3. Batman Is Defined by His Relationship to Wyldstyle, Rather Than Vice-Versa.
Critics of female characters in popular fiction often note, with some justification, that supposedly strong female characters are defined by their relationship to the male character. Yet while Will Arnett garnered raves for his satirical performance as Lego Batman, we should note that his character is entirely defined by the fact that he’s Wyldstyle’s bad boyfriend. It is not only his dominant trait – it is the only one introduced in the movie, as the story relies on our knowledge of Batman the character to fill in all the blanks (consider: if you’d never heard of Batman before The Lego Movie, his “Darkness! No parents!” song would make no sense to you at all).
I would dispute the notion that Wyldstyle asks for Batman’s permission to dump him at the end of the film – she’s being nice and trying to let him down easy, having learned, as every character has, that they are all living a bit of a lie. And she’s the one who sees the cracks in everyone’s pre-defined role first, even if she doesn’t see the full extent.
4. The Movie Undermines Cinematic Male Archetypes at Every Turn.
Perhaps the most understated cinematic critique in The Lego Movie comes when Batman hitches a ride on the Millennium Falcon with most of the cast of Star Wars, only to immediately return and complain that it was a total sausage-fest of all dudes.
Yes. Yes it was. And that’s a totally valid critique of the original trilogy.
But it doesn’t stop there. Cowboys, pirates and hard-ass cops are deconstructed and mocked even as a pink unicorn/kitten hybrid is built up to more than she seems. The stereotypical prophet is revealed to be a liar. The stereotypical male villain is a buffoon who profoundly misunderstands everything around him, down to Band-Aids and nail polish remover. Even our hero, Emmet, is perhaps the least manly construction worker you’ve ever seen. Superman and Green Lantern, two classic male heroes, are depicted as pathetically codependent. Albus Dumbledore is hopelessly hung up on mispronunciations of his name.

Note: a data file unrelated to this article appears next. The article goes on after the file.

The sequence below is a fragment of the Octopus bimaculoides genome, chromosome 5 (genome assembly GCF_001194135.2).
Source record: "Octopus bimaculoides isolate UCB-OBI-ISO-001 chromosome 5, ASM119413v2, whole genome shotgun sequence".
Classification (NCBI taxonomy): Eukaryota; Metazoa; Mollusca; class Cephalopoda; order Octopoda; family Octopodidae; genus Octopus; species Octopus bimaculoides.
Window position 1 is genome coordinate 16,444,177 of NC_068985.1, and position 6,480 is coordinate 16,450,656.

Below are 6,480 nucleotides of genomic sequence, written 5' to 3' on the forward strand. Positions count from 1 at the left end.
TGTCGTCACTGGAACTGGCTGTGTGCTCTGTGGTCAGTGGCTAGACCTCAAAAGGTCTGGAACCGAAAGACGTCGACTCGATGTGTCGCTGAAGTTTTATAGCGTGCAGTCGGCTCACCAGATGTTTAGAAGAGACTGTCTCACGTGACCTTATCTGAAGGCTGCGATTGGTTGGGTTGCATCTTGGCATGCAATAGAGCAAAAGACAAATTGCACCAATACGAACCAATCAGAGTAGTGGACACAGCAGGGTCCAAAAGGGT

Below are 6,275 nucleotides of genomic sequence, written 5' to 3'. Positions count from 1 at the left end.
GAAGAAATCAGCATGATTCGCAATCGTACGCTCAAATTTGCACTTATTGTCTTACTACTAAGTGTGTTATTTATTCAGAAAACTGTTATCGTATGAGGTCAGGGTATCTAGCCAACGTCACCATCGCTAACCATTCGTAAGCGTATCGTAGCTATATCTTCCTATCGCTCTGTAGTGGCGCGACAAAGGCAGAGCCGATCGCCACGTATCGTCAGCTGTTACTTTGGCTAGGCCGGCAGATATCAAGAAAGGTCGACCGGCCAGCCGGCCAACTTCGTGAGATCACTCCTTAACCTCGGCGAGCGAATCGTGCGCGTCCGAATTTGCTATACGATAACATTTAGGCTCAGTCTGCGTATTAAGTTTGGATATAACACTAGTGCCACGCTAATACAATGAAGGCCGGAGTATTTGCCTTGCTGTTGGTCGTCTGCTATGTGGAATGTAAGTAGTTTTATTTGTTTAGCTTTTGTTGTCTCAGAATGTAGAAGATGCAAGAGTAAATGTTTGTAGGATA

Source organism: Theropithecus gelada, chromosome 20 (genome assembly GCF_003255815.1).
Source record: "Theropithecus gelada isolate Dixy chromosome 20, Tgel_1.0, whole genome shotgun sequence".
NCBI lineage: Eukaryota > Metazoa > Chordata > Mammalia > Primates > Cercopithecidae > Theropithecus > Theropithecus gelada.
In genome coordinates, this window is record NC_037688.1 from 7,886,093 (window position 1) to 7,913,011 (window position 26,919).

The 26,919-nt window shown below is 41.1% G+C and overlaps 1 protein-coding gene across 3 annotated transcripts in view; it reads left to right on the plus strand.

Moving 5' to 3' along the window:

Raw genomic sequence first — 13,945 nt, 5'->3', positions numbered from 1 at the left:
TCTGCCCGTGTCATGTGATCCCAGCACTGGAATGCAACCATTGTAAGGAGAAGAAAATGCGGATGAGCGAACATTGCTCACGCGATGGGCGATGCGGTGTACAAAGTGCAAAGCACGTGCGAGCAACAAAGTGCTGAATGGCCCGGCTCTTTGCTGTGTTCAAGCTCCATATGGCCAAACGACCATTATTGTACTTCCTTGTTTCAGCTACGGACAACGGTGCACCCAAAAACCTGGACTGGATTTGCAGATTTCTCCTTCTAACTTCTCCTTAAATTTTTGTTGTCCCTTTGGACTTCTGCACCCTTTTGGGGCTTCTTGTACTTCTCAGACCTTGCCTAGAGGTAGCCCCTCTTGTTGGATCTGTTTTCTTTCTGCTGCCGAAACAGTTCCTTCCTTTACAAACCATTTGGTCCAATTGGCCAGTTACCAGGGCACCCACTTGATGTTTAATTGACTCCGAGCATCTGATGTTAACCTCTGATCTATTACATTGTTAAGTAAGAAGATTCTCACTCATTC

Meanwhile, the one area of the Lego world dominated by the child with whom we’re supposed to sympathize is Cloud Cuckoo Land, a hodge-podge where the overwhelming theme is cuteness and rainbows. That’s actually a pretty radical, possibly Brony-inspired undertone, one that undermines gender stereotypes in another direction.
5. The Kid Sister.
Though many of my critical brethren disagree, The Lego Movie really sinks its point home when things turn live-action. Using the basics of the toy at hand to distinguish original builders from those who follow instructions, it brings home a theme of how new generations of toy collectors see each other, how parents can get stuck into rigid thinking, how every form of play is valid and how denying that makes you the bad guy.
We’re meant to react against Dad’s literalist gluing, and support Finn’s outside-the-box thinking and storytelling. Except…in the movie’s final twist, Finn’s kid sister is allowed to play. She brings in her Duplo blocks and pledges to destroy everything Finn has created. In one fell swoop, Finn the rebel has become the establishment that an even younger generation is now rebelling against. There is no right way to play.
She may be young, and actually voiced by a boy, but it takes a little girl to finally prove the movie’s point that everything can be awesome in many different ways.